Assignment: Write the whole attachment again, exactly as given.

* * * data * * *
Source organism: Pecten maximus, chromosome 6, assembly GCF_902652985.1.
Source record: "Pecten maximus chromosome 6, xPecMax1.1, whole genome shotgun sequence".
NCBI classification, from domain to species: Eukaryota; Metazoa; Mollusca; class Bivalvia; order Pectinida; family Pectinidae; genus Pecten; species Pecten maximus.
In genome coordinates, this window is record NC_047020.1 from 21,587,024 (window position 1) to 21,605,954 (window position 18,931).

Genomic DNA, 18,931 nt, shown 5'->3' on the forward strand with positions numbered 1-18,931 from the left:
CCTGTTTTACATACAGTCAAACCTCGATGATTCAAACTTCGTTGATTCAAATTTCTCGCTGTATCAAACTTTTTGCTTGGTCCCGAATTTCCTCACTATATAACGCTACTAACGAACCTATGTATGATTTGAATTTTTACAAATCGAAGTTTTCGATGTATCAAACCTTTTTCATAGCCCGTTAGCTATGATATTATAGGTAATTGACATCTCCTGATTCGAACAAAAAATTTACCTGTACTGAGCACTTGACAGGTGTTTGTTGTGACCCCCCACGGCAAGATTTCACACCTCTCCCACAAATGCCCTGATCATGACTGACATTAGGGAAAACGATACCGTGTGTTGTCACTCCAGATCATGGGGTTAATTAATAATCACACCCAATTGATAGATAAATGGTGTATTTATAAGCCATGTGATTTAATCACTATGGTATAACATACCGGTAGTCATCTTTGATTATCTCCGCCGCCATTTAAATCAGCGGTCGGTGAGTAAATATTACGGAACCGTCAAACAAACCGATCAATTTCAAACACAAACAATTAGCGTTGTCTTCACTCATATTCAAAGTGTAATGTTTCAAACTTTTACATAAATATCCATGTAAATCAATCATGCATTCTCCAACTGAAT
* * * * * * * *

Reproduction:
Source organism: Pecten maximus, chromosome 6, assembly GCF_902652985.1.
Source record: "Pecten maximus chromosome 6, xPecMax1.1, whole genome shotgun sequence".
NCBI classification, from domain to species: Eukaryota; Metazoa; Mollusca; class Bivalvia; order Pectinida; family Pectinidae; genus Pecten; species Pecten maximus.
In genome coordinates, this window is record NC_047020.1 from 21,587,024 (window position 1) to 21,605,954 (window position 18,931).

Genomic DNA, 18,931 nt, shown 5'->3' on the forward strand with positions numbered 1-18,931 from the left:
CCTGTTTTACATACAGTCAAACCTCGATGATTCAAACTTCGTTGATTCAAATTTCTCGCTGTATCAAACTTTTTGCTTGGTCCCGAATTTCCTCACTATATAACGCTACTAACGAACCTATGTATGATTTGAATTTTTACAAATCGAAGTTTTCGATGTATCAAACCTTTTTCATAGCCCGTTAGCTATGATATTATAGGTAATTGACATCTCCTGATTCGAACAAAAAATTTACCTGTACTGAGCACTTGACAGGTGTTTGTTGTGACCCCCCACGGCAAGATTTCACACCTCTCCCACAAATGCCCTGATCATGACTGACATTAGGGAAAACGATACCGTGTGTTGTCACTCCAGATCATGGGGTTAATTAATAATCACACCCAATTGATAGATAAATGGTGTATTTATAAGCCATGTGATTTAATCACTATGGTATAACATACCGGTAGTCATCTTTGATTATCTCCGCCGCCATTTAAATCAGCGGTCGGTGAGTAAATATTACGGAACCGTCAAACAAACCGATCAATTTCAAACACAAACAATTAGCGTTGTCTTCACTCATATTCAAAGTGTAATGTTTCAAACTTTTACATAAATATCCATGTAAATCAATCATGCATTCTCCAACTGAAT